Furthermore, K.S.A. 60-461 provides in substance that any writing admissible under 60-460 (q) shall be received only if the offeror has delivered a copy to the adverse party a reasonable time before trial unless the judge finds the latter has not been unfairly surprised. The record contains no showing when, or if, a copy was served on defendant, nor is there a finding that defendant was not unfairly surprised by failure to receive a copy.
Under the provisions of K.S.A. 60-464 authentication of a writing is required before it may be received in evidence. K.S.A. 60-465 governs the authentication of copies of official records and none of its requirements are shown to have been met in this case. The purported copy bears no attestation or certification of any kind. Judge Gard's commentaries on the foregoing statutes are enlightening and are found on pp. 506-507, Kansas Code of Civil Procedure Annotated, supra.
We proceed to the question of value. The sole reference to value appears in the petition filed by Dr. Richardson in his Johnson County action to obtain a certificate of title. In that case he alleged he paid $5,800.00. However, the record in the case at hand indicates that Richardson's petition in the Johnson County matter was never *291 placed in evidence in the court below, but was included in the appellate record only because of Motors' counter designation. Hence there was no evidence before the trial court upon which any value could have been predicated, let alone a value of $5,800.00.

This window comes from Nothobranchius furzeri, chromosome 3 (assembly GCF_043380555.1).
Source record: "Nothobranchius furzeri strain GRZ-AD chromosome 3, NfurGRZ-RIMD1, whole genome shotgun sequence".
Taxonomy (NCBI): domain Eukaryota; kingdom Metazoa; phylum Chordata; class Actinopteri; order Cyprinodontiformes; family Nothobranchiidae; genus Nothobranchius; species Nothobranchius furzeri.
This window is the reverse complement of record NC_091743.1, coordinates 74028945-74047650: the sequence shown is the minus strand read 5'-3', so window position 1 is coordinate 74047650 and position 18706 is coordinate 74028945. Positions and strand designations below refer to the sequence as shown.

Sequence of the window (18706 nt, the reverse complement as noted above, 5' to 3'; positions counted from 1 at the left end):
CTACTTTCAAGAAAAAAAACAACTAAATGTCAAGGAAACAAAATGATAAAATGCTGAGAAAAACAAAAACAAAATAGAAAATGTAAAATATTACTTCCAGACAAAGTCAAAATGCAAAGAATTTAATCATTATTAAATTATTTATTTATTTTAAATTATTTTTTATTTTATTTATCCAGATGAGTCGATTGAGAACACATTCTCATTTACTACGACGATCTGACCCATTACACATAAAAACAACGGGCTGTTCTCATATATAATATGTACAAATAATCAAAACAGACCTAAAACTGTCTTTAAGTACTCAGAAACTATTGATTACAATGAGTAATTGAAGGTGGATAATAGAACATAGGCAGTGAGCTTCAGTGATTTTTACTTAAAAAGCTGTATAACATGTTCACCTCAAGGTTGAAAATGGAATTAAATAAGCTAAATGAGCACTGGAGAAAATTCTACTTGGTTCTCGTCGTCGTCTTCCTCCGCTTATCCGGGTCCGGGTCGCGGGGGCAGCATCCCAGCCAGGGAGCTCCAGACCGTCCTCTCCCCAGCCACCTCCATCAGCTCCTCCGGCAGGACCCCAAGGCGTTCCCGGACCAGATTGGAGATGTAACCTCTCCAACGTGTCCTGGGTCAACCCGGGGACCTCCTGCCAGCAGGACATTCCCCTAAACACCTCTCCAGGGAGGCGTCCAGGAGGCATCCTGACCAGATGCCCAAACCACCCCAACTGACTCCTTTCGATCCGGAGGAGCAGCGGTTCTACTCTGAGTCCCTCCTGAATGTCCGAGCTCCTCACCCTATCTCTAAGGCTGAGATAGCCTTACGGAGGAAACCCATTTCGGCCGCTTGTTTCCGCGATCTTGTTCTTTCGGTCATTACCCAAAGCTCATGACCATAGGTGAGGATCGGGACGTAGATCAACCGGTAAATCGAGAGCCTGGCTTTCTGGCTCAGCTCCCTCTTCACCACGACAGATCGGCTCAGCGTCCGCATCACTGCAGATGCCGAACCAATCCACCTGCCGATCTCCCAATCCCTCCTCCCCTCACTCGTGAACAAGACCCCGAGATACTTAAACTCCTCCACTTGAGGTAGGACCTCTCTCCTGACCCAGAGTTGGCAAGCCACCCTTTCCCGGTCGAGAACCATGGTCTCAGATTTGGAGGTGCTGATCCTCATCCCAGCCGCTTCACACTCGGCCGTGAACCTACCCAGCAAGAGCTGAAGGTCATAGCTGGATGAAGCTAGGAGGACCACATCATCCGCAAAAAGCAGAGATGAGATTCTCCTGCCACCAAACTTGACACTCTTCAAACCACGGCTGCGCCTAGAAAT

Moreover, while evidence of cost may be admissible on the question of actual worth when property is without market value, cost is only one of the considerations tending to show value, and it is subject to proper rebuttal. (Walker v. Fleming Motor Co., 195 Kan. 328, 332, 333, 404 P.2d 929, and authorities cited therein.)
Motors had alleged the reasonable value of this Cadillac to be $6,000.00. This was denied by Richardson. Value was thus placed in issue and the defendant was entitled to be heard on the subject, regardless of what it may have cost him. The trial court's summary action deprived Richardson of any opportunity to be heard as to value.
In our opinion the trial court erred in rendering summary judgment in this case even though it may have believed the defendant would be unable to prevail upon trial. In Brick v. City of Wichita, supra, we spoke on this subject:
"A mere surmise or belief, no matter how reasonably entertained, that a party cannot prevail upon a trial, will not justify refusing him his day in court with respect to material issues which are not clearly shown to be sham, frivolous, or so unsubstantial that it would obviously be futile to try them. It must be shown conclusively that there is no genuine issue as to a material fact and that the moving party is entitled to judgment as a matter of law. (Ford v. Luria Steel & Trading Corp., 192 F.2d 880 [8th Cir. 1951].)" (p. 211.)
In view of our decisions as to defendant's second point of error, we find it unnecessary to discuss his first point.
The judgment of the court below is reversed and the case is remanded for further proceedings.